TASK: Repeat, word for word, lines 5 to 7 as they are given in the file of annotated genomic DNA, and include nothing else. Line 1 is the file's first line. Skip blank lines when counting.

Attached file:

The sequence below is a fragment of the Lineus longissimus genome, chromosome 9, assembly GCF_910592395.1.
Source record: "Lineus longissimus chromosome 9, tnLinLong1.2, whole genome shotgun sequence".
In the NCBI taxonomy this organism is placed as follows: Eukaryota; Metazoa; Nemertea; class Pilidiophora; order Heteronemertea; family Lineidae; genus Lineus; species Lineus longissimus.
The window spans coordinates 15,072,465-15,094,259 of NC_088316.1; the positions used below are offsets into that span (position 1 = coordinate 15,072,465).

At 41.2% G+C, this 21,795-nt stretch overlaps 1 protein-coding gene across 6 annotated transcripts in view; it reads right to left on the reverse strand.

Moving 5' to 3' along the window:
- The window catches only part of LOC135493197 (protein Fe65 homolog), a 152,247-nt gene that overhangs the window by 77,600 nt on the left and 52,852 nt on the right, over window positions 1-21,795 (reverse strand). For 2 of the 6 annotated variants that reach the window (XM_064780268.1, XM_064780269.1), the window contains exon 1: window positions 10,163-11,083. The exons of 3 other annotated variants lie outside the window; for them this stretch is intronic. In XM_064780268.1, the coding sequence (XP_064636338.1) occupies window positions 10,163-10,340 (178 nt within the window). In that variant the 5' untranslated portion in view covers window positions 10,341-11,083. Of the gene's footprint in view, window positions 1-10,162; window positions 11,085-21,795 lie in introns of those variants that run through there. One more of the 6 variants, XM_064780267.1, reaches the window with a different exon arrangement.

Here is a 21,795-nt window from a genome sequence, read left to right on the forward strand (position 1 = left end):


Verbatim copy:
At 41.2% G+C, this 21,795-nt stretch overlaps 1 protein-coding gene across 6 annotated transcripts in view; it reads right to left on the reverse strand.

Moving 5' to 3' along the window:
- The window catches only part of LOC135493197 (protein Fe65 homolog), a 152,247-nt gene that overhangs the window by 77,600 nt on the left and 52,852 nt on the right, over window positions 1-21,795 (reverse strand). For 2 of the 6 annotated variants that reach the window (XM_064780268.1, XM_064780269.1), the window contains exon 1: window positions 10,163-11,083. The exons of 3 other annotated variants lie outside the window; for them this stretch is intronic. In XM_064780268.1, the coding sequence (XP_064636338.1) occupies window positions 10,163-10,340 (178 nt within the window). In that variant the 5' untranslated portion in view covers window positions 10,341-11,083. Of the gene's footprint in view, window positions 1-10,162; window positions 11,085-21,795 lie in introns of those variants that run through there. One more of the 6 variants, XM_064780267.1, reaches the window with a different exon arrangement.